The race proceeded quietly for me for another 6-7 miles and while I tried to run conservatively I noticed that my intestine was feeling a litle weak. This seems to be a theme lately during races and also during my training. Could it be that I need to take more seriously core strengthening? Or was it the colder/iced water that I got from the aid station that was making my belly feel uneasy? About a mile before the Underpass aid station I ran into Michelle who cheered me up with her usual enthusiasm. I told her quickly about my belly issue and she told me to go for a pit stop. When I reached Underpass I did not lose any time and went straight for the porta potty. I lost about 3-4 minutes between the pitstop and the usual water/soda/gel break, and I thought I lost a spot or two.
I felt much better now, and I could now run without those sudden sharp cramps that I was experiencing in the last half hour I could focus on finishing the race. The legs were getting a little stiff but that is normal after more than 30 miles.
I reached again Buttermilk aid station, this time alone, and with my great surprise I saw Silas Carey getting ready to take off.

Silas is a great reference point for me. I do not know much about him, except the fact that at my first ever trail race in Bear Mountain in 2012 (a half marathon) he crushed everyone else, won the race and came back the following year to repeat himself.
This year I saw him in Bear M again where he tackled the 50k and finished in the podium (I forget if he was 2nd or 3rd overall).
This represented a significant experience: I was now side by side to the runner that claimed the first podium that I witnessed. Was he having a bad day or have I improved a little bit and got closer to these running studs?
Immediately my first thought was to retarget my race goals: I wanted to run harder and finish in front of him. This lasted for about 20 feet, because as soon as I approached the stairs cramps completely stopped me for another 2 minutes.
I could not stretch the hamstrings that the calves were cramping and pulsing, when stretching the quads the hamstrings were screaming in the back. It was a total breakdown. With 13 miles to go and probably one of the worst daily performances in front of the cameras of the photographers along the stairs, I had to calm down and focus on moving slowly and effortlessly to bring home the full 50 miles.

Upper Buttermilk Falls, cramps taking a toll on me Photo courtesy: Steven Gallow Photography

Upper Buttermilk Falls, cramps taking a toll on me
Photo courtesy: Steven Gallow Photography

I had to do some hiking and after 20 minutes of struggling I was finally able to lock into a comfortable pace running the flats and the downhill to Underpass. Silas was gone, I could not see him even in the long straight stretches near Sandbank Rd. Then all of a sudden just before the aid station I see two figures moving ahead of me: Silas and another runner were marching together. Not all hope was lost.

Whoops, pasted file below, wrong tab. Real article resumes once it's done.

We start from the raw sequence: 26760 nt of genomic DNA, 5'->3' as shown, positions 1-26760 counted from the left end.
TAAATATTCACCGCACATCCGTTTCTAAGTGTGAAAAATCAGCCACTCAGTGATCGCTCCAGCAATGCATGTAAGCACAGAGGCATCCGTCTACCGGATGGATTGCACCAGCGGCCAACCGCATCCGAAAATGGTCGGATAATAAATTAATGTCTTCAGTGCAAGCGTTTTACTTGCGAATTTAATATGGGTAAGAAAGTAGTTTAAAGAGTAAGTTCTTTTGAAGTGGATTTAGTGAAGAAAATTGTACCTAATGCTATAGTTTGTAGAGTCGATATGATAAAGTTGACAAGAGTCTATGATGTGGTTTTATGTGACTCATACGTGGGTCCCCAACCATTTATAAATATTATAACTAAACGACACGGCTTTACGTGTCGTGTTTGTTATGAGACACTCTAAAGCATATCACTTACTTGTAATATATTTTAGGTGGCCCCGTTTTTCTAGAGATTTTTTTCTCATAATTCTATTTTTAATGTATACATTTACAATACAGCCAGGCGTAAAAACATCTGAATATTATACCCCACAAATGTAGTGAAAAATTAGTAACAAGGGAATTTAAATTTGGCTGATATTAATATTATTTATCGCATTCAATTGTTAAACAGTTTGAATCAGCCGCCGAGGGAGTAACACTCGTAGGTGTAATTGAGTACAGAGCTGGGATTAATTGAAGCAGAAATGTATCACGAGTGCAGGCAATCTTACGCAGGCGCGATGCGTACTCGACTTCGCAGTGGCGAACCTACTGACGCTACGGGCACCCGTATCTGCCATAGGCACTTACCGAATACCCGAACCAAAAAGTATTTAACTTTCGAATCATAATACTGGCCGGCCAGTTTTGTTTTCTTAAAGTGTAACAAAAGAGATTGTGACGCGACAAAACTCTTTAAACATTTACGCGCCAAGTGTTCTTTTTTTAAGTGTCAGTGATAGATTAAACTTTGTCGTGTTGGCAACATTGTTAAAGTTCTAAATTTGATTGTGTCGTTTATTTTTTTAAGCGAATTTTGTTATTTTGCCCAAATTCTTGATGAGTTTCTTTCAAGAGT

Second time around Photo courtesy: Steven Gallow Photography

Second time around
Photo courtesy: Steven Gallow Photography

Getting close to Underpass Photo courtesy: Steven Gallow Photography

Getting close to Underpass
Photo courtesy: Steven Gallow Photography

Photo courtesy: Steven Gallow Photography

Photo courtesy: Steven Gallow Photography

We hit the aid station together, and I took off first trying to gain a little gap so I could take it a little easy for a mile or so.
Silas was not in the mood to lose a spot in a national championship, and he followed me closely, passed me after not even a quarter of a mile, and encouraged me tapping my butt and telling me “Let’s go, Buddy”.
I really wished I had the freshness to follow him and even make some conversation at this point. The good thing is that at least I gained a spot and now I had only 7 miles to finish.
I kept moving at all the time, but the Devils Steps put the hurt on me again: I planned on taking a few seconds to stretch before starting the climb, but as soon as I stopped, my legs went ballistic again. Cramps got all the muscles of my legs, hamstrings, calves, shins, quads. It was painful and funny at the same time.

After a few moments of panic I started climbing slowly the stairs, got offered some help from the volunteers and kindly declined. Slowly I made my way to the last aid station, got some cold water from the hose directly on my whole body head to toe and then took off. While turning around the switchbacks exiting the AS I took a glimpse back and saw Magdalena charging into the area. I was probably a minute and a half in front of her and at this point it was a matter of pride: I did not want to lose a spot.

This could open up a bigger discussion about being passed by women in a race, and how generally men feel about this, but I’ll discuss more in the future. The bottom line is that I do not fear being passed by a woman, two, three, or many. If they are better than me, then be it.
This time it was about not being passed by anyone in the last couple of miles of the race. After battling for 48 miles, why would you give up in the last 2?
There was not man, no woman and no animal that could take that spot from me. I stayed focused on running, making sure I was not getting lost again, and that I was paying attention to all the hikers on the course to avoid sudden stops and possibly cramps that could have made me lose more time.

Finally the trail opened up into the green grassy final quarter of a mile and the end was clearly visible; I was invaded by a feeling of joy and accomplishment. I saw Michelle screaming for me just a few meters before the finish line. I felt proud for both of us. We came to Ithaca together and we were going to make it home together after a fantastic weekend.